Nick Hirshon: Well, he’s certainly a fascinating and multilayered figure. I really appreciate you taking the time to talk to us today about him because he is presented sort of stereotypically –


as this one-dimensional guy who was just known for bringing about yellow journalism and this downturn in American journalism and all of that, or people only know him from the Pulitzer Prizes, I suppose, and think, Oh, he must have been an amazing publisher who was revolutionary and was only, you know, good. And, of course, there’s a – as you kind of pointed out, a mixture of both of those in the true story, so you’ve helped us get a more accurate idea of who he was, and we thank you for that. We also look forward, ’cause we’re not done with you yet, to having you back on our next episode, which will be released tomorrow, on William Randolph Hearst, the, obviously, the rival of Joseph Pulitzer, so we’re gonna get into the big war between Pulitzer and Hearst and some of the similarities and differences in their personalities, but right now we’re not done with Pulitzer just yet. We’re going to head to St. Louis for a special interview with a museum official in Pulitzer’s adopted hometown.


I’m joined now by Jody Sowell, the managing director of strategic initiatives at the Missouri History Museum. Jody, welcome to the show.

Jody Sowell: Thank you, Nick. It’s great to be here.

Nick Hirshon: And we’ve just heard the historian, Chris Daly, discuss the remarkable career of Joseph Pulitzer, and we appreciate your taking the time today to tell us about Pulitzer’s roots in St. Louis. So the Missouri History Museum explores the history of St. Louis from its founding in 1764 through the present day, and that of course includes the period when Pulitzer arrived in St. Louis, 1865, right after the Civil War. So what can you tell us about Pulitzer’s life in St. Louis?

Jody Sowell: Right, so Pulitzer’s career is remarkable, and – and it gets its start here in St. Louis. So you’re right, he came to St. Louis in 1865. He was – he was struggling to sort of find his way in New York, and – and there was a real German influx into St. Louis, so this was a – certainly a friendly community to immigrants.


And so he comes to St. Louis but – but doesn’t – doesn’t really find his footing here. It’s interesting: When he first came to St. Louis, he said that the lights of St. Louis looked like a promised land to me, but it – but it didn’t really start off as a promised land. He took – took several jobs. He was a waiter, he was a baggage handler, he worked with mules for a while. So really – really struggled to find his way and certainly didn’t jump into journalism.

But one thing he did, you know, he didn’t really speak much English when he came to St. Louis, so he would go to the Mercantile Library to study English and to study law. And – and that’s where his journalism career starts in a bit of an unusual way. He was observing a chess game and Pulitzer always – always opinionated Pulitzer just –


started to critique the players and say the moves that they should have made. Well, those players were the editors of a German-language newspaper called the Westliche Post and they were so impressed by maybe his bravado as much as his chess skill, and so they hired him on as a reporter. And just a few years later, he would actually be a part owner of that newspaper.

Actually a little bit later, in 1878, he buys the St. Louis Dispatch and then merges that with the St. Louis Post to become the St. Louis Post-Dispatch. They produced their first issue on December 12, 1878, but really becomes one of the most important newspapers in the country at that time. It really is where Pulitzer –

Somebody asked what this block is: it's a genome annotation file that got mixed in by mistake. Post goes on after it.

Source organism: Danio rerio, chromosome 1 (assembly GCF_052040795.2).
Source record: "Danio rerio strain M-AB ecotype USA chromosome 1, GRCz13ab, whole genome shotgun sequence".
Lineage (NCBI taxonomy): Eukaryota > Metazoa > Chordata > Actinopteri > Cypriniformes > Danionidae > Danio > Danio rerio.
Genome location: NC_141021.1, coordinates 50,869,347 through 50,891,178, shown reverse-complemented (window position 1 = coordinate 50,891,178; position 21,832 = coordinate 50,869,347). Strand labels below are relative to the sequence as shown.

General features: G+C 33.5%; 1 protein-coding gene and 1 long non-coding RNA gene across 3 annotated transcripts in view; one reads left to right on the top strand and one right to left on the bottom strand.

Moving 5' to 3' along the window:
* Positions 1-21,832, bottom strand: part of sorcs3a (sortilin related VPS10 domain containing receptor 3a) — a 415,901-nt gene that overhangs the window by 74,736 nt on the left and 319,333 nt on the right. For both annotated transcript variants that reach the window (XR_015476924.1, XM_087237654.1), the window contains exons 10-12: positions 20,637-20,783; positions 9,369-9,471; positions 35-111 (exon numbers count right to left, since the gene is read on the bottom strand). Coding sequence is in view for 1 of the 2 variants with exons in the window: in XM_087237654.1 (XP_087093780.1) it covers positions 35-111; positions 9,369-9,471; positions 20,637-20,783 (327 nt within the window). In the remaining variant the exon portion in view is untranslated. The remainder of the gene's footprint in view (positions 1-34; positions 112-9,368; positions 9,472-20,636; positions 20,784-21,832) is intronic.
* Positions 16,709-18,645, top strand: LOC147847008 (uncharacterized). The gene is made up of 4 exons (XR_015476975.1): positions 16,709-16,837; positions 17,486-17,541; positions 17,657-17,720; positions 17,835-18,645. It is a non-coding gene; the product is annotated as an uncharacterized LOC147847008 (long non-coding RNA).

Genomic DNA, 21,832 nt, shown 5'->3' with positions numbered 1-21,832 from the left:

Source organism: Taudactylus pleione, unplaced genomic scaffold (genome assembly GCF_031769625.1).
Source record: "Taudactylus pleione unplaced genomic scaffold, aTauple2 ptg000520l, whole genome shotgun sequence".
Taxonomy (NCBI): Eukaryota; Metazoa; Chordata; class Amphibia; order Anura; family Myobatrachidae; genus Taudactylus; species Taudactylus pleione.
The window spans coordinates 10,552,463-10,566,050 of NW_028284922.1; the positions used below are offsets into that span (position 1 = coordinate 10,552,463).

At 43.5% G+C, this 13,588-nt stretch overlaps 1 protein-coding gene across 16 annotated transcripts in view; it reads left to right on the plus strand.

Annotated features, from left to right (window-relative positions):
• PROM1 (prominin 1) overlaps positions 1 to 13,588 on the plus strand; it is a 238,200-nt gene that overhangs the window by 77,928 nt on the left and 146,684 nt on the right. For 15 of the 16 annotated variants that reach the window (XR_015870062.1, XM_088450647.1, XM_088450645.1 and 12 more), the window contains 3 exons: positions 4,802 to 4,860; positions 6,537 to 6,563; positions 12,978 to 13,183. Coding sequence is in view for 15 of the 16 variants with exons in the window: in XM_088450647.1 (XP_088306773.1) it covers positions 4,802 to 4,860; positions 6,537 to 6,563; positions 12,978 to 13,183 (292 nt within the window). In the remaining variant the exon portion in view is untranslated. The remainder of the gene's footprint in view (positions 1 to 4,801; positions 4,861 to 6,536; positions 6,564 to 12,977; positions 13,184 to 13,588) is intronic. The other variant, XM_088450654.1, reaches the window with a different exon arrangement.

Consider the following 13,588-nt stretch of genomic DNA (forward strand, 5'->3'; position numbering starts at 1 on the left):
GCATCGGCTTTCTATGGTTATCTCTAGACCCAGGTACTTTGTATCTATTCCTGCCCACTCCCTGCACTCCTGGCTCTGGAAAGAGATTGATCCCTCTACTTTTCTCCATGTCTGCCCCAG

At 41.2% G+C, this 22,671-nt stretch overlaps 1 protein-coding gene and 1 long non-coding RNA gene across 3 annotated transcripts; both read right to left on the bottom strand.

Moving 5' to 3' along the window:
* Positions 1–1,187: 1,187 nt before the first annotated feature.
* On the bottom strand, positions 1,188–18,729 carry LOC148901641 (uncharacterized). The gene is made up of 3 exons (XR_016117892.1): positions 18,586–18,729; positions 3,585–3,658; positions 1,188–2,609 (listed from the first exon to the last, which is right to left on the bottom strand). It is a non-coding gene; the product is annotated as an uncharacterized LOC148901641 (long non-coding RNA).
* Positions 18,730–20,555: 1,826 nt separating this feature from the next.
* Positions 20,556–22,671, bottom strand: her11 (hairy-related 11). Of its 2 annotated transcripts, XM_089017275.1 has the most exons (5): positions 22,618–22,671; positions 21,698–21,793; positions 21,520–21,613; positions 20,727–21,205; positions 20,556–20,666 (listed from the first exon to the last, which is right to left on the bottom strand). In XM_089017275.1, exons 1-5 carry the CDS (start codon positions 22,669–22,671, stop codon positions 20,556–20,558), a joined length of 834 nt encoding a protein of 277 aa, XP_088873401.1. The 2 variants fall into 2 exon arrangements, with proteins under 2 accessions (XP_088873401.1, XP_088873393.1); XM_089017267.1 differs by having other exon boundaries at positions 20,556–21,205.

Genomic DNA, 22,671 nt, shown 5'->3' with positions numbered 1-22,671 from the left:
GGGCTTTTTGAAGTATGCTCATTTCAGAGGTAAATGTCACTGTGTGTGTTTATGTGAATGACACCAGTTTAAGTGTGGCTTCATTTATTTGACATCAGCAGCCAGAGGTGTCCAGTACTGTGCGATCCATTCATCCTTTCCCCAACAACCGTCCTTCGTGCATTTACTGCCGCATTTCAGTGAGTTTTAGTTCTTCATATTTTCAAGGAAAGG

Pulitzer sort of forms his beliefs about the activism of journalism and that journalism should always be looking out for the little guy and against the monied interest. It is at the St. Louis Post-Dispatch where he forms those opinions. He doesn’t – doesn’t take long before he moves to New York. He moves to New York in 1883, so by the time, you know, he starts the Post-Dispatch in 1878, he moves in 1883, but he started the paper that is still the city’s major newspaper, and it really is where he establishes himself as the type of journalist that he would get more credit, and sometimes criticism for, in New York. So yeah, the Post-Dispatch is that sort of continual legacy of Joseph Pulitzer.


Nick Hirshon: And I understand that he stayed in St. Louis for about two decades before he took control of the New York World, and so he’s connected with lots of places in the city. You were kind of referencing some of these. He worked for a time at Tony Faust’s Oyster House and Saloon until he was fired for spilling food on a customer. And we were talking about he spent much of his free time at the Mercantile Library, which has – which was a hub of cultural and intellectual interchange in the city, but the library that he frequented at 510 Locust Street was demolished and replaced with a new building in the 1880s, but there are still some reminders of Pulitzer’s past in St. Louis today. For example, I know there’s one big one at the Missouri History Museum, a marble bust. Can you tell us a little bit about this bust of Pulitzer?

Jody Sowell: You’re right. In our museum, the Missouri History Museum in Forest Park in St. Louis, we have what I think is another –


great reminder of Pulitzer’s status in – around the world, really. So it is a bust created by August Rodin. You know Rodin from The Thinker or The Kiss or The Gates of Hell sculpture. Rodin was controversial when he started off. Many people did not like his style, but he became more and more popular, and by 1907, business leaders around the world really wanted a bust created by Rodin. Pulitzer himself I’m not so sure was that interested, but his wife certainly was and Rodin was – uh, sorry, Pulitzer was vacationing in France in 1907, and with the help of some editors at the New York World, they connect with Rodin and ask –